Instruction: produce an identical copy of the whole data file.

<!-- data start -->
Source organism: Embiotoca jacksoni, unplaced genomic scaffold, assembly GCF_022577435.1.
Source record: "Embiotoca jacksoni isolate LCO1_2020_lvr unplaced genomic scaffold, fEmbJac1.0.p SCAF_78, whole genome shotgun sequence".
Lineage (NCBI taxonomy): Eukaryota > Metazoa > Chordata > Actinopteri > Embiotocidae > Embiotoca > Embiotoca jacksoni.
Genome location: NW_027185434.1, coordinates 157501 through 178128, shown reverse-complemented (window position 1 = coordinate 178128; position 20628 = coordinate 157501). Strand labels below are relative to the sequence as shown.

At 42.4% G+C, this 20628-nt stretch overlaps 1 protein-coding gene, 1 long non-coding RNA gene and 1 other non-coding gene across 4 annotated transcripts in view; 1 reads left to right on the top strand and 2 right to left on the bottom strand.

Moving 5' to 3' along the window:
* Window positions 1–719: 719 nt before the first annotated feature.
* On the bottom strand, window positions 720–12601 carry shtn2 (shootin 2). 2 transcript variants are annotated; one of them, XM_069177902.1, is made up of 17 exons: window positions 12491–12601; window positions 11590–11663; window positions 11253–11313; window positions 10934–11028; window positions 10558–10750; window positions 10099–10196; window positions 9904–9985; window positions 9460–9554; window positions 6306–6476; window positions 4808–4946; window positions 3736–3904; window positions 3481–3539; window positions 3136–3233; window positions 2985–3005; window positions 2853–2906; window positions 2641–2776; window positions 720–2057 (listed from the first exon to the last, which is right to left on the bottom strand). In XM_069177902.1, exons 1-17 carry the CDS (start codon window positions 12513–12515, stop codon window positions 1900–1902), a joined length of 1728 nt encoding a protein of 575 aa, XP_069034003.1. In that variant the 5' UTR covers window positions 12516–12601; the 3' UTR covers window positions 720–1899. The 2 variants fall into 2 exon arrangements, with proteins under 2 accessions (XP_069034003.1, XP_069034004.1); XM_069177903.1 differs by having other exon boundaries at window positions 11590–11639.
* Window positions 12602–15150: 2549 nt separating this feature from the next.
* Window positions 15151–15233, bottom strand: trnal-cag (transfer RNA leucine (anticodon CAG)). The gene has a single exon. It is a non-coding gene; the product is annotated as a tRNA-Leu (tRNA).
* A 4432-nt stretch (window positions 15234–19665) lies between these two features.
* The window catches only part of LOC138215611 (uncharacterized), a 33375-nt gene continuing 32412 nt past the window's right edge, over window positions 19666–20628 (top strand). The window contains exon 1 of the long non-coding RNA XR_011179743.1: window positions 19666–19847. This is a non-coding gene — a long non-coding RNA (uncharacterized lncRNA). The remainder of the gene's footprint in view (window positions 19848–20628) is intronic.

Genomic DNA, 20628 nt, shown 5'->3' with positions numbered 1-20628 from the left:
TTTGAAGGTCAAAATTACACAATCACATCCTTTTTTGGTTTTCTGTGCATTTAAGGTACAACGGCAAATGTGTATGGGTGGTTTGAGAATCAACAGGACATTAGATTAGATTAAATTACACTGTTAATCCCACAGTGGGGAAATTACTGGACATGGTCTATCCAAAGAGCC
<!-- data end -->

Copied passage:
Source organism: Embiotoca jacksoni, unplaced genomic scaffold, assembly GCF_022577435.1.
Source record: "Embiotoca jacksoni isolate LCO1_2020_lvr unplaced genomic scaffold, fEmbJac1.0.p SCAF_78, whole genome shotgun sequence".
Lineage (NCBI taxonomy): Eukaryota > Metazoa > Chordata > Actinopteri > Embiotocidae > Embiotoca > Embiotoca jacksoni.
Genome location: NW_027185434.1, coordinates 157501 through 178128, shown reverse-complemented (window position 1 = coordinate 178128; position 20628 = coordinate 157501). Strand labels below are relative to the sequence as shown.

At 42.4% G+C, this 20628-nt stretch overlaps 1 protein-coding gene, 1 long non-coding RNA gene and 1 other non-coding gene across 4 annotated transcripts in view; 1 reads left to right on the top strand and 2 right to left on the bottom strand.

Moving 5' to 3' along the window:
* Window positions 1–719: 719 nt before the first annotated feature.
* On the bottom strand, window positions 720–12601 carry shtn2 (shootin 2). 2 transcript variants are annotated; one of them, XM_069177902.1, is made up of 17 exons: window positions 12491–12601; window positions 11590–11663; window positions 11253–11313; window positions 10934–11028; window positions 10558–10750; window positions 10099–10196; window positions 9904–9985; window positions 9460–9554; window positions 6306–6476; window positions 4808–4946; window positions 3736–3904; window positions 3481–3539; window positions 3136–3233; window positions 2985–3005; window positions 2853–2906; window positions 2641–2776; window positions 720–2057 (listed from the first exon to the last, which is right to left on the bottom strand). In XM_069177902.1, exons 1-17 carry the CDS (start codon window positions 12513–12515, stop codon window positions 1900–1902), a joined length of 1728 nt encoding a protein of 575 aa, XP_069034003.1. In that variant the 5' UTR covers window positions 12516–12601; the 3' UTR covers window positions 720–1899. The 2 variants fall into 2 exon arrangements, with proteins under 2 accessions (XP_069034003.1, XP_069034004.1); XM_069177903.1 differs by having other exon boundaries at window positions 11590–11639.
* Window positions 12602–15150: 2549 nt separating this feature from the next.
* Window positions 15151–15233, bottom strand: trnal-cag (transfer RNA leucine (anticodon CAG)). The gene has a single exon. It is a non-coding gene; the product is annotated as a tRNA-Leu (tRNA).
* A 4432-nt stretch (window positions 15234–19665) lies between these two features.
* The window catches only part of LOC138215611 (uncharacterized), a 33375-nt gene continuing 32412 nt past the window's right edge, over window positions 19666–20628 (top strand). The window contains exon 1 of the long non-coding RNA XR_011179743.1: window positions 19666–19847. This is a non-coding gene — a long non-coding RNA (uncharacterized lncRNA). The remainder of the gene's footprint in view (window positions 19848–20628) is intronic.

Genomic DNA, 20628 nt, shown 5'->3' with positions numbered 1-20628 from the left:
TTTGAAGGTCAAAATTACACAATCACATCCTTTTTTGGTTTTCTGTGCATTTAAGGTACAACGGCAAATGTGTATGGGTGGTTTGAGAATCAACAGGACATTAGATTAGATTAAATTACACTGTTAATCCCACAGTGGGGAAATTACTGGACATGGTCTATCCAAAGAGCC